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If members of the citys Department of Transportation (DOT) are making New Years resolutions for 2008, area residents are hoping that one of them will involve improving traffic conditions along Atlantic Avenue, particularly near Hoyt Street. I dont know what the statistics are, but Ive been living near the corner of Hoyt Street and Atlantic Avenue for 35 years and it has been the site of many accidents, one of them fatal, Margaret Cusack, president of the Hoyt Street Civic Association, told this paper last week. Witnessing the aftermath of an accident at the corner on the morning of December 28, Cusack was inspired to call for a renewed traffic mitigation effort. Many of us who live in the neighborhood would like to see the speed limits lowered and better enforced and perhaps a special turn signal or turn lane installed to lessen the number of car crashes and protect pedestrians, she wrote in an e-mail. No one was injured in Saturdays accident, where one car slammed into another at the intersection after the vehicles traveling down Hoyt Street blew through a red light, witnesses said. Still, the accident is systemic of the problem in the heavily traveled thoroughfare. We have our garden at that corner, Cusack said. We have concrete planters along Hoyt Street to keep cars from jumping the curb and slamming into it. Its easier to move a concrete planter than repair an ironwork fence, she explained. Residents said that there have been hundreds of accidents and at least three fatalities along Atlantic Avenue corridor between Hicks Street and Flatbush Avenue. According to police reports, two of those fatal incidents took place near each other just days apart near in 2006. In one of those cases, area native Al Fernandez was crushed to death when a speeding car jumped the curb and barreled into him. Fernandez, who recently moved out of the neighborhood to Staten Island, was chatting with longtime friends on a bench when the car struck him. The other pedestrian death involved a man walking down the middle of Atlantic Avenue. The man was reportedly intoxicated when he was killed, according to officials. The two deaths sparked area residents and members of the Atlantic Avenue Betterment Association (AABA) to hold a protest demanding that the DOT install more traffic mitigation procedures, as well as remove some that they believe help traffic flow. Atlantic Avenue is a destination, not a highway, said AABA president Sandy Balboza, who believes that a healthy amount of the accidents on Atlantic Avenue have to do with speeding conditions. The key is the signal timing of the traffic lights, Balboza said. It needs to be changed to slow the cars down, because when the signals are all green cars rush down to make each light. This part of Atlantic Avenue has a lot of small retail shops, more restaurants and more pedestrians walking around than ever before because they live here, she continued. It cant be looked at as a highway anymore. To that end, AABA is calling on the city to remove the current no parking zone along Atlantic Avenue between 4 p.m. and 7 p.m., which was installed to produce more vehicular traffic flow during rush hour. Balboza believes that banning parking in the late afternoon not only hurts area businesses, but increases speeding, as well as the chances that cars will jump the curb and hit pedestrians. With Janette Sadik-Khan replacing Iris Weinshall as head of the DOT, Balboza hopes that some changes are on the horizon. The new commissioner seems to be concerned with pedestrians and bikers all of the uses of the road, said Balboza. I always like to be optimistic that something good would happen. We want a safer road rather than a highway. As this paper went to press, DOT officials were still tabulating the most recent accident numbers along Atlantic Avenue for release. According to published reports, there had been 346 vehicular accidents along Atlantic Avenue from Hicks Street to Flatbush Avenue between 2005 and November, 2006.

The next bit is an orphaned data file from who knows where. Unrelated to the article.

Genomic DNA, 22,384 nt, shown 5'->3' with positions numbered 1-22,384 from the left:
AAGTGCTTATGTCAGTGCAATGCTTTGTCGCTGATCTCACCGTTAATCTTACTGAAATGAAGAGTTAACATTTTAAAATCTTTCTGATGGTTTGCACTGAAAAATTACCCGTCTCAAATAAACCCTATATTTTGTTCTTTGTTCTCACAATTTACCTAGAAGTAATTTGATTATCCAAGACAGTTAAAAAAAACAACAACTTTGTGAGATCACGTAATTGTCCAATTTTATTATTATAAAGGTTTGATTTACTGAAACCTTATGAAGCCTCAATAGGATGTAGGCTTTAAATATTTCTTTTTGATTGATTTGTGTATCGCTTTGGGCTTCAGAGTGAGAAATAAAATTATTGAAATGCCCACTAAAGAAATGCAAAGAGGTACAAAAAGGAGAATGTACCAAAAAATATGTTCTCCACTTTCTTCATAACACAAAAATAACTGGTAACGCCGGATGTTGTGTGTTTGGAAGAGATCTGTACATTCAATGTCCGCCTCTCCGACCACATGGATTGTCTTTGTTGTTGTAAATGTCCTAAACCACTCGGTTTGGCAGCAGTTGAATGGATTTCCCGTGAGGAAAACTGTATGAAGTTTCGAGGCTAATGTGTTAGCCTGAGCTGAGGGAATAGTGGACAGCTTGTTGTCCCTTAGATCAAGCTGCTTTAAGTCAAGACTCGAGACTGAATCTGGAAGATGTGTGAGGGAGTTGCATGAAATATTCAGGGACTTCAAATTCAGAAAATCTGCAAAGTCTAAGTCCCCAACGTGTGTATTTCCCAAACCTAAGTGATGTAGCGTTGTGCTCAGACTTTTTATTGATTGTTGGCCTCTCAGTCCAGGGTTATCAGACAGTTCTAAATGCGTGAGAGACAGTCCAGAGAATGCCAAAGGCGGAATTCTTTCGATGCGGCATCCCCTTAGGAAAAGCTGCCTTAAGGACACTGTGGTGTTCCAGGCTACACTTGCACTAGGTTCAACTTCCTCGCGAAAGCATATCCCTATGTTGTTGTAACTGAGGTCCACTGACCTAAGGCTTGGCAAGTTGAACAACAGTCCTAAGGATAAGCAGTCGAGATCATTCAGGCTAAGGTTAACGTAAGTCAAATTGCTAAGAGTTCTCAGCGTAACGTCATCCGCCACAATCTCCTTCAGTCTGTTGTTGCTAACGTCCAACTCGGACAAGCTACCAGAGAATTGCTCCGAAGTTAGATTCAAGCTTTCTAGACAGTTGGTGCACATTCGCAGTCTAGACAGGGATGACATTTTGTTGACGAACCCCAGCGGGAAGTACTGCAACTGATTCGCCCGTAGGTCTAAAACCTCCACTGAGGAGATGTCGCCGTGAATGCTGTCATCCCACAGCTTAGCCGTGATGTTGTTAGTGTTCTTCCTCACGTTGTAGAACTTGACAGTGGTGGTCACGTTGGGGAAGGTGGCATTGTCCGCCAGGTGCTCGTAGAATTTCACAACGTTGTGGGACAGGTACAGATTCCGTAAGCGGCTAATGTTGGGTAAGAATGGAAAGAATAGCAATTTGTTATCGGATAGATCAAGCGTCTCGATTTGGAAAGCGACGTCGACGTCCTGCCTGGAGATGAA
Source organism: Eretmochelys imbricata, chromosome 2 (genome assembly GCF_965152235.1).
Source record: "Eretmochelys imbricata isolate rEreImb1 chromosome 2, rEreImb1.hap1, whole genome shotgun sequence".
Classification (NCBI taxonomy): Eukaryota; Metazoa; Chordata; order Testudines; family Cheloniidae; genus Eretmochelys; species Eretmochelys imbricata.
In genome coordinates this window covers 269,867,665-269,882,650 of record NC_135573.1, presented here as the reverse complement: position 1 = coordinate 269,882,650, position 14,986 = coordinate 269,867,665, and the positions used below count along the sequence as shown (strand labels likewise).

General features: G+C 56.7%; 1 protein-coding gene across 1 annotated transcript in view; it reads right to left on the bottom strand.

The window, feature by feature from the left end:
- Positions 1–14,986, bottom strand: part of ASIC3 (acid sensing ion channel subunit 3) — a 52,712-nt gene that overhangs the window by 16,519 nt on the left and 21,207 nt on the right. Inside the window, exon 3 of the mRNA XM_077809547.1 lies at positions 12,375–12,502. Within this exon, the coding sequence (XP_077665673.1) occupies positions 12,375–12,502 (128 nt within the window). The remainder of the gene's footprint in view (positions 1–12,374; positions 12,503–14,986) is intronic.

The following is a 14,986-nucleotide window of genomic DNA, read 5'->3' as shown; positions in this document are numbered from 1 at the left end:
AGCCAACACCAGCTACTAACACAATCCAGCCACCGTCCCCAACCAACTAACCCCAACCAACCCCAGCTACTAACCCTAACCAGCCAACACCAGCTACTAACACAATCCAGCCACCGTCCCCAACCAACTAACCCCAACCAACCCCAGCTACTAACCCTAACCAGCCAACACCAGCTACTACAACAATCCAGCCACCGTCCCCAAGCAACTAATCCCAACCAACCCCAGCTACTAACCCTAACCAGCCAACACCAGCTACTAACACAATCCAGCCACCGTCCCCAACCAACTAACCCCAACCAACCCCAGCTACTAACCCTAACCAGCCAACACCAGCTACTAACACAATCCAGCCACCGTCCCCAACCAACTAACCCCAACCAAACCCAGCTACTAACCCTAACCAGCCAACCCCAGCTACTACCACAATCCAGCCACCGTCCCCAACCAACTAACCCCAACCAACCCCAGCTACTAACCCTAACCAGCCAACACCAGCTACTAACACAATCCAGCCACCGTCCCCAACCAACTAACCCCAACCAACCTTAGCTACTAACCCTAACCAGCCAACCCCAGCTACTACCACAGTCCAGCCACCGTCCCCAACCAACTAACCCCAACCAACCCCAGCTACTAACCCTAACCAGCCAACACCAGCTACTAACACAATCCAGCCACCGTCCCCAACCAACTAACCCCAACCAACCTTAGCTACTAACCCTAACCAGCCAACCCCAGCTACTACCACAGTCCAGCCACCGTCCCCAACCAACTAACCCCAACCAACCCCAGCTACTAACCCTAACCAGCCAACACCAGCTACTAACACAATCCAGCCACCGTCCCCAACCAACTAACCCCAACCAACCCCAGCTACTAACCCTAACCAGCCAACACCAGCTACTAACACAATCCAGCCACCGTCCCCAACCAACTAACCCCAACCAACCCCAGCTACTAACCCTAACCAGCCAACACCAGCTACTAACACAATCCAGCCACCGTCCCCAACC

©2008 Community Newspaper Group
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